Pivot Tables in Google Sheets can be an incredibly useful tool for analyzing data. This article explain everything you need to know to effectively use Pivot Tables in Google Sheets.
A powerful feature of Google Sheets is the Pivot Table. It can be used to condense a large dataset into a small set of useful values for your data analysis. The Pivot Table can be daunting at first, but we have prepared this article and a set of tutorials for you to maximize the power of Pivot Tables. Are you ready?
Google Sheets Pivot Tables are essentially Google Sheets’ answer to Excel’s PivotTable feature. The Pivot Table is designed to summarize a large amount of data stored in a small array. While by default this involves summing the columns, you can also add custom functions to find what you need for your analysis.
What makes it advantageous? To be fair, you can replicate a Pivot Table using the existing functions of Google Sheets. However, that would be extremely time-consuming if you have a large amount of data that can easily reach hundreds of rows and possibly dozens of columns! It would be quite a hassle to compile a table manually. The Pivot Table comes in as the solution for that! You will discover the functionality it has while reading this article.
Inserting a Pivot Table is a straightforward process.
Step 1: Click on any cell in the array of data, then click Insert on the main menu, then click Pivot table on the drop-down list that will appear.
Step 2: A box will appear with some settings for your Pivot Table, including the range of data and whether you want to create a new sheet for it or not. By default, Google Sheets prefers that you create the Pivot Table in a new sheet. Click Create.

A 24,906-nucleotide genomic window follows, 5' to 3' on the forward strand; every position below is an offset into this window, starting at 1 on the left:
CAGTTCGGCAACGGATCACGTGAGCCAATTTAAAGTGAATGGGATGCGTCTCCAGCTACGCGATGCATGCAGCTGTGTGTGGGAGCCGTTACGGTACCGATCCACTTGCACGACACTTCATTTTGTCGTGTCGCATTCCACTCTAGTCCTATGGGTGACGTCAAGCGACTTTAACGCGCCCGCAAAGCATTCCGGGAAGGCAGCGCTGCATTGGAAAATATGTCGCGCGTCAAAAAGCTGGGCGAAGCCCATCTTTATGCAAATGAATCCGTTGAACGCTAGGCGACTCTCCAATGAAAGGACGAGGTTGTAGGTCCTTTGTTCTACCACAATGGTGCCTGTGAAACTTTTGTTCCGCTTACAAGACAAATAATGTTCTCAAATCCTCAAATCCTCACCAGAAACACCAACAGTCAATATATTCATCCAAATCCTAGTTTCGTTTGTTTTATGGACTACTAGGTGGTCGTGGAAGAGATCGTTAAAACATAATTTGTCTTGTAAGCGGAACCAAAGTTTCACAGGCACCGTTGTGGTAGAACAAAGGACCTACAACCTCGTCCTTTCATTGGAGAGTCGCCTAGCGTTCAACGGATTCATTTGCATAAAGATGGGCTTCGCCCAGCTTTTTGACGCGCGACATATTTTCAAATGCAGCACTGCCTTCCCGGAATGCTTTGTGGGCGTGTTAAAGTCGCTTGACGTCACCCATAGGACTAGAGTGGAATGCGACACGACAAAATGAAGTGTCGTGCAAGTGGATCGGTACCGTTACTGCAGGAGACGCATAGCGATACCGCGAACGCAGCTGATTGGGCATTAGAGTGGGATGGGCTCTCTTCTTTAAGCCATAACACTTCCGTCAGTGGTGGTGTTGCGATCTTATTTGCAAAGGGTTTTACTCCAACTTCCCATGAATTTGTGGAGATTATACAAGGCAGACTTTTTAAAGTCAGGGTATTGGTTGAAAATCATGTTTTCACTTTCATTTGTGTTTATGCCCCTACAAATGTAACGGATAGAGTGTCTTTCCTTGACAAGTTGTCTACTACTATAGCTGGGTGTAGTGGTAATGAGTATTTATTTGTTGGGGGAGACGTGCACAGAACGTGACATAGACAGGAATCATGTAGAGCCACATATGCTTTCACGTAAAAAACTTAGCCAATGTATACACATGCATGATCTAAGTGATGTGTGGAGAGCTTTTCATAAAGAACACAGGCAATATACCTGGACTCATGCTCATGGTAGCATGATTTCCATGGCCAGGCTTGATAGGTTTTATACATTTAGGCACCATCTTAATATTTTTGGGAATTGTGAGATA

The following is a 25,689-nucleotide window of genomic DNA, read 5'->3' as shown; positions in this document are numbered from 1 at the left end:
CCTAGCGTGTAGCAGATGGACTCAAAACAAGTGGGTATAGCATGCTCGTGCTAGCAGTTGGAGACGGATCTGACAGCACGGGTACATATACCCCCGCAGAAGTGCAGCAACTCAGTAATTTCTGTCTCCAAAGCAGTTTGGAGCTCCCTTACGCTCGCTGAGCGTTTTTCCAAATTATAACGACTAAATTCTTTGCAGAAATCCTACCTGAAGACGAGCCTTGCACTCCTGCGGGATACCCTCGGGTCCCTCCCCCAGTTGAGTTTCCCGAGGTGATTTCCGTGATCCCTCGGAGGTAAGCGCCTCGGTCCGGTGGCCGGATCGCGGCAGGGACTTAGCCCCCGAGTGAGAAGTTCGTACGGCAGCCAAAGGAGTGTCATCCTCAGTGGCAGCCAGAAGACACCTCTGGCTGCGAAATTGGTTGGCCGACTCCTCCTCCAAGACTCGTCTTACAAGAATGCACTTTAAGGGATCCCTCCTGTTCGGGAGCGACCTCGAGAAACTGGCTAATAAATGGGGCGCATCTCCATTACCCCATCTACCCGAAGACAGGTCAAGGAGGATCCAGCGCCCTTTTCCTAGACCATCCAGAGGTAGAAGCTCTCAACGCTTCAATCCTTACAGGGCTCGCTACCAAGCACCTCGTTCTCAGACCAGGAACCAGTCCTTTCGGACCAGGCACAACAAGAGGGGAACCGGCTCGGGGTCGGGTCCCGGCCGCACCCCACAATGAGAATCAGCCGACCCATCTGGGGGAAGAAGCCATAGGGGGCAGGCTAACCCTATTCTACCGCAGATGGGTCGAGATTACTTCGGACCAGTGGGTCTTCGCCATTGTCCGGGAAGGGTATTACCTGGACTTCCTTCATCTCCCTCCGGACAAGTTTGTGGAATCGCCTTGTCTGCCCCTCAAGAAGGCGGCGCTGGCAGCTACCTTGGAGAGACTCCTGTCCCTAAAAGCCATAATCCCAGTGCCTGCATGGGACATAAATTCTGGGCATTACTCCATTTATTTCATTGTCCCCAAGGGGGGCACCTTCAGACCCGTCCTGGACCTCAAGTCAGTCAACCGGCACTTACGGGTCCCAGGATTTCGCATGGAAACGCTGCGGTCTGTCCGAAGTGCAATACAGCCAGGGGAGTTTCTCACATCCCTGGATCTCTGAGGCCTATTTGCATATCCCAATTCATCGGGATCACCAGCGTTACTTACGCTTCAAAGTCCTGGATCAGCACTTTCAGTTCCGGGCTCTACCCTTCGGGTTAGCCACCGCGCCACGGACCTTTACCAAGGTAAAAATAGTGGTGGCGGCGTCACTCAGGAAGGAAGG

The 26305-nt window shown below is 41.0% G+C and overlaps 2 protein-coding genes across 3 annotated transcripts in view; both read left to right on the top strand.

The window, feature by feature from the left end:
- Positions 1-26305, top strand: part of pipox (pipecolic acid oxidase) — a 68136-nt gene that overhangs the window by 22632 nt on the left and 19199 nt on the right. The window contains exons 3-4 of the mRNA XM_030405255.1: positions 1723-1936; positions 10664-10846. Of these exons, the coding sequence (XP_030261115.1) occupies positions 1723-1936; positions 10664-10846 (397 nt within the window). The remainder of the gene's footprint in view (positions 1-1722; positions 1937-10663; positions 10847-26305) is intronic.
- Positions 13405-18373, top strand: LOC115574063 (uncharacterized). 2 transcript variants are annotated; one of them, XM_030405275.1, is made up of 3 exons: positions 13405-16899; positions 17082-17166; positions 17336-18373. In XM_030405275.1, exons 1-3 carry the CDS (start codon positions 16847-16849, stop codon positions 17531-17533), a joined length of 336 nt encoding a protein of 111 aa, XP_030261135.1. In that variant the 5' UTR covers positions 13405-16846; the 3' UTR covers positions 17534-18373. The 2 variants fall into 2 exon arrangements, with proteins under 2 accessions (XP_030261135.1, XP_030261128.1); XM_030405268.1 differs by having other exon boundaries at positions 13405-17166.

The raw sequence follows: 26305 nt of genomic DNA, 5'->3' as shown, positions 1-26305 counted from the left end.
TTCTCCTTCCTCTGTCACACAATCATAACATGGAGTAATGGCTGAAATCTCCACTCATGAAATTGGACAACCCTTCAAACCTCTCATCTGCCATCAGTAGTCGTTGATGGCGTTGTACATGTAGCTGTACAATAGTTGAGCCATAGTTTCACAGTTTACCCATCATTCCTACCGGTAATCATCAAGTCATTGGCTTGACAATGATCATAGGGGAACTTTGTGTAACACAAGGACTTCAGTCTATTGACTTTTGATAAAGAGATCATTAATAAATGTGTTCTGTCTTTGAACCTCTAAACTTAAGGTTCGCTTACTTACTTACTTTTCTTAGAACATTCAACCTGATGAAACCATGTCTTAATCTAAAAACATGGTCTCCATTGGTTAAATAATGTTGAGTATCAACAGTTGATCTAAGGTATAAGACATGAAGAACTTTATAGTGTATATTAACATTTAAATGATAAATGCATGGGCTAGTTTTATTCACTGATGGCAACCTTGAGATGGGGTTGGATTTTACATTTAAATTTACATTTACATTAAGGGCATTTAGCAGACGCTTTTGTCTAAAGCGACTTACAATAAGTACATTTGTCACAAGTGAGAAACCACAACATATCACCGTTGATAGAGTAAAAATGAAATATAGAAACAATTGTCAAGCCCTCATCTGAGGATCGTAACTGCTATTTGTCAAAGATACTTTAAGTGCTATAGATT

Step 3: The Pivot table generated is initially empty.
To add content, look at the Pivot table editor sidebar that appears on the right side of Google Sheets. First, we need to specify the rows. Click the Add button besides the Rows label. A drop-down list of columns from the source array will appear. Select the column label appropriate to your purpose. For our case, we will use the Items column.
What Google Sheets does here is to scan all the values under the item column, list the unique values, and then aggregate all the rows by each unique value. The Pivot Table now looks as follows:
Step 4: We can now specify the values to aggregate in the Pivot Table. By default, the sum of the values under a certain column is calculated and shown. Click the Add button besides the Values label. The list of column labels will appear again. Select the column label appropriate to your purpose. For our case, it’s the profit column.
The result is:
You can repeat Step 4 to add more columns as you need.
In the next section, we will explore further the capabilities of Pivot Table.
If you need to check the individual entries grouped under a row, you can simply double-click on the specific cell. A new sheet will appear, listing all the entries grouped under it.
Google Sheets’ Pivot Table is not just for summarizing the values of a column. You can do so much more! Here are some of the features:
These are not the only alternatives; click here to learn more about the wide range of aggregation functions for Pivot Tables.
A useful function you can use to further process the data in the Pivot Tables is the GETPIVOTDATA. Instead of requiring you to pinpoint the exact cell where the data is stored inside the Pivot Table (it is possible), the GETPIVOTDATA helps you find the data given the attributes you are familiar with, the column and row headers you have specified in the source sheet. You can learn more by accessing our tutorial on using GETPIVOTDATA here.
If you no longer need a Pivot Table, you can opt to delete it by clicking the upper-leftmost cell. There are other ways of deleting a Pivot Table that you can use as well.